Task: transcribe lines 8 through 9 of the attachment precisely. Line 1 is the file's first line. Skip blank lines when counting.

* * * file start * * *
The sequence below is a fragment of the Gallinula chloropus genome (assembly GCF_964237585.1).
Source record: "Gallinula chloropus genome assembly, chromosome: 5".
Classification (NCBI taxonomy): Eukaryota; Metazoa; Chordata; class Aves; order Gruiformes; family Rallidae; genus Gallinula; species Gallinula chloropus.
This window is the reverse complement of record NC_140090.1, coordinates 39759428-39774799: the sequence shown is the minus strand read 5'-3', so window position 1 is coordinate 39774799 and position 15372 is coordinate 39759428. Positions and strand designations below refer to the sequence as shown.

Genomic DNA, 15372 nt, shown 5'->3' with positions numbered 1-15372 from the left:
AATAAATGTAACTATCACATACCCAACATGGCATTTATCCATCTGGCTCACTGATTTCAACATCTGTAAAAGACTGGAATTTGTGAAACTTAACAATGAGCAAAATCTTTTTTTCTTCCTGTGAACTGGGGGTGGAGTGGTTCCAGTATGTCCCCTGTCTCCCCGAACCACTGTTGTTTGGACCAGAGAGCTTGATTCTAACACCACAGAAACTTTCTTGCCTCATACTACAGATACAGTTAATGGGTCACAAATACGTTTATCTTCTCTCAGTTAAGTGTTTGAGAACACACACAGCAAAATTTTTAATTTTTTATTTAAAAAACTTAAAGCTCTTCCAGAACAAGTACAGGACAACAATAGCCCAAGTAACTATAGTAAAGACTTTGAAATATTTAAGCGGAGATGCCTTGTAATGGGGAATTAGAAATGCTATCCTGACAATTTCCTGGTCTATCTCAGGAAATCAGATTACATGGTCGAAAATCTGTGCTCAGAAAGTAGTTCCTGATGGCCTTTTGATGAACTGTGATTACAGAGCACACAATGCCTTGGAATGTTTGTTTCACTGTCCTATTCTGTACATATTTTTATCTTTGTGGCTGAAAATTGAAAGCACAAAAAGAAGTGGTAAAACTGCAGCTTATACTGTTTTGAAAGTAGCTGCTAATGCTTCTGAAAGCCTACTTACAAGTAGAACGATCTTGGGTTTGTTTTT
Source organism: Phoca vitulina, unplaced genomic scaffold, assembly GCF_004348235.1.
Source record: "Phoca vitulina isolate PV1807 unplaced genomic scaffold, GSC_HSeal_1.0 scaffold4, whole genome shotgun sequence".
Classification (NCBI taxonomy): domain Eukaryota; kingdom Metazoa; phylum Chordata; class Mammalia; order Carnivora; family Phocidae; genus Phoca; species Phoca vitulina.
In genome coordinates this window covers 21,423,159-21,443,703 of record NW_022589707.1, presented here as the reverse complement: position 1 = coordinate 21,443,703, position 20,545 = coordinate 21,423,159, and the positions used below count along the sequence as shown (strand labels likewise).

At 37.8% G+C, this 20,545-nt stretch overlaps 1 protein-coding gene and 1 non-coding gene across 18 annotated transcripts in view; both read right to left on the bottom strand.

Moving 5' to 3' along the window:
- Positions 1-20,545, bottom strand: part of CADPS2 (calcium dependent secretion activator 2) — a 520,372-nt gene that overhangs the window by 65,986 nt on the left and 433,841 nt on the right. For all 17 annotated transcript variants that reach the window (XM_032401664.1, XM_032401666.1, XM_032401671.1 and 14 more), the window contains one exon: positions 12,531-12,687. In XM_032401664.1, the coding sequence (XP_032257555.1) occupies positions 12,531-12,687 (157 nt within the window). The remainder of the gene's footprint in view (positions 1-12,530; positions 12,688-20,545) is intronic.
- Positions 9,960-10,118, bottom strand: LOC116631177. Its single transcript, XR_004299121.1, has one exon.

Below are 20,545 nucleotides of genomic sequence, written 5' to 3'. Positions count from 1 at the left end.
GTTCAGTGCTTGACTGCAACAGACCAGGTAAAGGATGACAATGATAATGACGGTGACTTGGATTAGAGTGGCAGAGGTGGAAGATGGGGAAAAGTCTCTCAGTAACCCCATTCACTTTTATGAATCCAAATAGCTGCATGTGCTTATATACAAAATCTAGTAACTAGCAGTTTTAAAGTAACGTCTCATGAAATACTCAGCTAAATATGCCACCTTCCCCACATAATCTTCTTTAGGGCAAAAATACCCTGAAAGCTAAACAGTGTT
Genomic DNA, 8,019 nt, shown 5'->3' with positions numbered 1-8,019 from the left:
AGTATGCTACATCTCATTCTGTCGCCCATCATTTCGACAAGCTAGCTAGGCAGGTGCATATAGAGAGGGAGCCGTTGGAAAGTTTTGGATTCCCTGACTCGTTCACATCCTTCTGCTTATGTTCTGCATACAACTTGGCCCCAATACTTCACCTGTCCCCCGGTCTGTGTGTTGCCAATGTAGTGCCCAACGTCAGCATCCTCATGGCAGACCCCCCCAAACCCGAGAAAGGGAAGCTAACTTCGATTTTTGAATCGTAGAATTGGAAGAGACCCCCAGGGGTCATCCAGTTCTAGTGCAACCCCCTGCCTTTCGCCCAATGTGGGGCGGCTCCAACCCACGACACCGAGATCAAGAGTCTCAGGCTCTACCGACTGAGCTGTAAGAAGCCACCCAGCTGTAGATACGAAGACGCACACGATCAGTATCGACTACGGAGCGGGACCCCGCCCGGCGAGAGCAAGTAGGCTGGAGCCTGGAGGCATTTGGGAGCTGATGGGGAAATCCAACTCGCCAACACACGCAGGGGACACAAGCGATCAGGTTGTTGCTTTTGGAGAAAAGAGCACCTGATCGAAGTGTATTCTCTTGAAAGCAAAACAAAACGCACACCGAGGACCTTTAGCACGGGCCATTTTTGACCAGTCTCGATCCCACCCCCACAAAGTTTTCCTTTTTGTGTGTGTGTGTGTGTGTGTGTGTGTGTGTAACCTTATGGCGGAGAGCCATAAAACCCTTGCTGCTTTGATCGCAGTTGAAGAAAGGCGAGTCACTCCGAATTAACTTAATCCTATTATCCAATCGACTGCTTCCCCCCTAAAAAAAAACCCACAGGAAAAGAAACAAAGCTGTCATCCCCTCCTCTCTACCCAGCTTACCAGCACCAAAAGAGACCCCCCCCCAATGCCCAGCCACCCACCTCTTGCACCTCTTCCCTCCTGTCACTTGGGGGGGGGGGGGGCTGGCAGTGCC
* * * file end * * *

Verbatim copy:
Source record: "Phoca vitulina isolate PV1807 unplaced genomic scaffold, GSC_HSeal_1.0 scaffold4, whole genome shotgun sequence".
Classification (NCBI taxonomy): domain Eukaryota; kingdom Metazoa; phylum Chordata; class Mammalia; order Carnivora; family Phocidae; genus Phoca; species Phoca vitulina.